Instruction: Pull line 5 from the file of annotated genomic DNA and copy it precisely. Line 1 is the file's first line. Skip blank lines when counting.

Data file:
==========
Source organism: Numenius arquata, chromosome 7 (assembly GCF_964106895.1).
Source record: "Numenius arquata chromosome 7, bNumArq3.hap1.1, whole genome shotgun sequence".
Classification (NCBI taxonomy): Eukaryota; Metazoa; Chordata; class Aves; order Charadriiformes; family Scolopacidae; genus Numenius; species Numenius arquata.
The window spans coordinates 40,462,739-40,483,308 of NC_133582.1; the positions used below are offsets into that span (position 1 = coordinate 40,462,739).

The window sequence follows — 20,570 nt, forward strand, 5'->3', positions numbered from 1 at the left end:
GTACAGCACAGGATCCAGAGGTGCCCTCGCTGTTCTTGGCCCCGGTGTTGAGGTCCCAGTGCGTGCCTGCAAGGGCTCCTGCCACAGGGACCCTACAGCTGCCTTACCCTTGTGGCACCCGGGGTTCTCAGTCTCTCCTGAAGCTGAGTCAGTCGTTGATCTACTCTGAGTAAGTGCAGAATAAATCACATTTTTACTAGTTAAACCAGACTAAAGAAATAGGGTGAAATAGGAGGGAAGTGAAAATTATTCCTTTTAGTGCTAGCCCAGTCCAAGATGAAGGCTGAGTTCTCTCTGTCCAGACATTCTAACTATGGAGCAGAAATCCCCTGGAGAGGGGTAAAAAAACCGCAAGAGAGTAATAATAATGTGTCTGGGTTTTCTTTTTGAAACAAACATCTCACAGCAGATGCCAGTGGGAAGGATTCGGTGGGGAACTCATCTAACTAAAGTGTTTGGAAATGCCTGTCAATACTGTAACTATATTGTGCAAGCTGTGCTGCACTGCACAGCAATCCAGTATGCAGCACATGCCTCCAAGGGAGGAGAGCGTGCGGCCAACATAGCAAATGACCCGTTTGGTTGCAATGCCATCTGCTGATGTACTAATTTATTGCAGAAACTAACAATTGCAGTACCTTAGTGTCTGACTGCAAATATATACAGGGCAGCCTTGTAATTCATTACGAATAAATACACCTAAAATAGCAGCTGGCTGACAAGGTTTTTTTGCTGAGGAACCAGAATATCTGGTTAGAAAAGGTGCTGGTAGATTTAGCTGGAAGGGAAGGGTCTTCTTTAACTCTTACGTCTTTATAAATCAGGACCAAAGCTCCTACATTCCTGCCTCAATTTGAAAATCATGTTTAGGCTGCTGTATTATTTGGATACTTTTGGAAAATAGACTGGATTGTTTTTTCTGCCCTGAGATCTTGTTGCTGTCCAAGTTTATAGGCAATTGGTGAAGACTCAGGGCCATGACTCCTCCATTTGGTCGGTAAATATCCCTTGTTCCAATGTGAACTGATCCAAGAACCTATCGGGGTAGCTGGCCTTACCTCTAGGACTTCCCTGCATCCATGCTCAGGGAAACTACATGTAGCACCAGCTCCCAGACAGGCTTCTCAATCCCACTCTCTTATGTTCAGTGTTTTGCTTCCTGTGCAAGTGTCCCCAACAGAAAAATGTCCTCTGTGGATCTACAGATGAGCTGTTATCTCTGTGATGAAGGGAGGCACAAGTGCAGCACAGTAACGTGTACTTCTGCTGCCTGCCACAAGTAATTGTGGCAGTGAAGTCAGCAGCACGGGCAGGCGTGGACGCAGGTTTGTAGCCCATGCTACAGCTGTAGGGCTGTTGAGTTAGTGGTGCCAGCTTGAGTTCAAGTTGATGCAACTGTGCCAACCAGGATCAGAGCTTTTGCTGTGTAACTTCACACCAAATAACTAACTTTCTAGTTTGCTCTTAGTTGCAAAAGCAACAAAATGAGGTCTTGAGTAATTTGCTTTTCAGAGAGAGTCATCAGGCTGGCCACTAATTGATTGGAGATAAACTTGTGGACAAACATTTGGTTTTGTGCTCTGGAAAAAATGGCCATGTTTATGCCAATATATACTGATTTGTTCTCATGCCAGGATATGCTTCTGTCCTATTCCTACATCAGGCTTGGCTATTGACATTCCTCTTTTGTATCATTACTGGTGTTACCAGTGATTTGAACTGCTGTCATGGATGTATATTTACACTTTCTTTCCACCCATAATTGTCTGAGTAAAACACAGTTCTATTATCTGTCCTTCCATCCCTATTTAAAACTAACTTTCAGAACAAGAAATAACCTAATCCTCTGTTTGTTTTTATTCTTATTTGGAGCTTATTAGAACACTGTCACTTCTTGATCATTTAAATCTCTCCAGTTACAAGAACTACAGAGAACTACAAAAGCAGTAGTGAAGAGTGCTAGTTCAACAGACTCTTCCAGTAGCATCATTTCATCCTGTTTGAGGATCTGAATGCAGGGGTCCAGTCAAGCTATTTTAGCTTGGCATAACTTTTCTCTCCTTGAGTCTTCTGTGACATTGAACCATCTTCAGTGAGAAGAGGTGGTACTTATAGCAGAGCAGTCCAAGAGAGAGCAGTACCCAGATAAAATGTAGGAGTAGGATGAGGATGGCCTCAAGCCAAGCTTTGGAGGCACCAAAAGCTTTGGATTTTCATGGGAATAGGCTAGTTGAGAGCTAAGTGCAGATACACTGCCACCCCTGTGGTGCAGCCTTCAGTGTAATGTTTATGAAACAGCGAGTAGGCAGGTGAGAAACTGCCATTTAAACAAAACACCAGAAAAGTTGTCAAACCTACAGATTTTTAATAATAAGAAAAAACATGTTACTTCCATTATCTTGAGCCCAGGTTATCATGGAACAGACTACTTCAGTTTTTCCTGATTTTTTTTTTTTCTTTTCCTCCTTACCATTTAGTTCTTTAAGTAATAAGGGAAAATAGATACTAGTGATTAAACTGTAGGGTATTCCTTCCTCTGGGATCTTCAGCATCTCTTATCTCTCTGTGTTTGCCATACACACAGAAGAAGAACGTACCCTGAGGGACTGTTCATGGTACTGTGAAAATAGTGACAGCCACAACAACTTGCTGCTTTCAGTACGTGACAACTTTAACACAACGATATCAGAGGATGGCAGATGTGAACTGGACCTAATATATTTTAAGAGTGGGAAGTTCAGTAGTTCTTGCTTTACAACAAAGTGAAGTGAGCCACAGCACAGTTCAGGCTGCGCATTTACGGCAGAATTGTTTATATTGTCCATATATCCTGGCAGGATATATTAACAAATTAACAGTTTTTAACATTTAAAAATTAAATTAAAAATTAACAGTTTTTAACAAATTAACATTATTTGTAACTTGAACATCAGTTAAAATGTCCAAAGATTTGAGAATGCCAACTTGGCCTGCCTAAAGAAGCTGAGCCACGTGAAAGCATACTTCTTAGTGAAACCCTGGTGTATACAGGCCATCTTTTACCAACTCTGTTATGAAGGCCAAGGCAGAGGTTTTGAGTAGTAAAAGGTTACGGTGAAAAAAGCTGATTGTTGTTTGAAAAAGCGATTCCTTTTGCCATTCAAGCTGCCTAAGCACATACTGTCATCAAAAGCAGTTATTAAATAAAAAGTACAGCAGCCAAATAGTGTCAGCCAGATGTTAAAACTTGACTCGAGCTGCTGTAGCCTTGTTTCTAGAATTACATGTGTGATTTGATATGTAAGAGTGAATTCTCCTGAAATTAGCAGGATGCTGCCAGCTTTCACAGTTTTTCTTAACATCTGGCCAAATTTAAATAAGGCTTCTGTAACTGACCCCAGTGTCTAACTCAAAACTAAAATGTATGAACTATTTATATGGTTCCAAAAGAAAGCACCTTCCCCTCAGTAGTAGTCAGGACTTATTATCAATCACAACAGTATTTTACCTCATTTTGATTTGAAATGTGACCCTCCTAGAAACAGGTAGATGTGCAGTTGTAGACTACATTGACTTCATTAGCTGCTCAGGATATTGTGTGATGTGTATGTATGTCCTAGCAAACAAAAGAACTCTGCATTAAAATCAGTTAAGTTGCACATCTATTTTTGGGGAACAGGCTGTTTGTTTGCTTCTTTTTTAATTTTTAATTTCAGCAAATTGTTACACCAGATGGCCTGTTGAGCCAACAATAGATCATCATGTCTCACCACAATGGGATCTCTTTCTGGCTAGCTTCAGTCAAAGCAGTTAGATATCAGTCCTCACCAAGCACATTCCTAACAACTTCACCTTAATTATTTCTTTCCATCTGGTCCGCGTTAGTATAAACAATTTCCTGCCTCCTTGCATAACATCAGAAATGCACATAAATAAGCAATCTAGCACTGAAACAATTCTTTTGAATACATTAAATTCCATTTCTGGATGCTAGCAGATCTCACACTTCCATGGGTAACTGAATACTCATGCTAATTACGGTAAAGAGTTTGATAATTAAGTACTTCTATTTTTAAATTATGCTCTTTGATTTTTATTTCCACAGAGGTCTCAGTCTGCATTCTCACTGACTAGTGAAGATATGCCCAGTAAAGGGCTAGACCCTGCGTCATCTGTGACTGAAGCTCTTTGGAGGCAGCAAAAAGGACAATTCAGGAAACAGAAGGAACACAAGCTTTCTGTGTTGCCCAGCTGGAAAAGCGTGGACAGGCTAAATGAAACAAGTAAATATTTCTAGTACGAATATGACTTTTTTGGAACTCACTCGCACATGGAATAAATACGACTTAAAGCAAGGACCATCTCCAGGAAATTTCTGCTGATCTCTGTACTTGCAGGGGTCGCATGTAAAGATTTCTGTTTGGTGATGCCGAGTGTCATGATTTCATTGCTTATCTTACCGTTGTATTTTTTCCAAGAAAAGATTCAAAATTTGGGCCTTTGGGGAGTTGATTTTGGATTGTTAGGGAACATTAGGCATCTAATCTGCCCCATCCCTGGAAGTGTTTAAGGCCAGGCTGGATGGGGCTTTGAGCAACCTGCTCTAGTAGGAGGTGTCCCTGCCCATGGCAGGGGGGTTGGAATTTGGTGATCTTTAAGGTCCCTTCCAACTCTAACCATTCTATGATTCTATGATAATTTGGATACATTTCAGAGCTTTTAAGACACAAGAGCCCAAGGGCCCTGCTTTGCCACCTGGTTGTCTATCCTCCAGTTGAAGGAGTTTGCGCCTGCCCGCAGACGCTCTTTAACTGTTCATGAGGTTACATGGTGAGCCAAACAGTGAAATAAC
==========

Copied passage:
The window sequence follows — 20,570 nt, forward strand, 5'->3', positions numbered from 1 at the left end: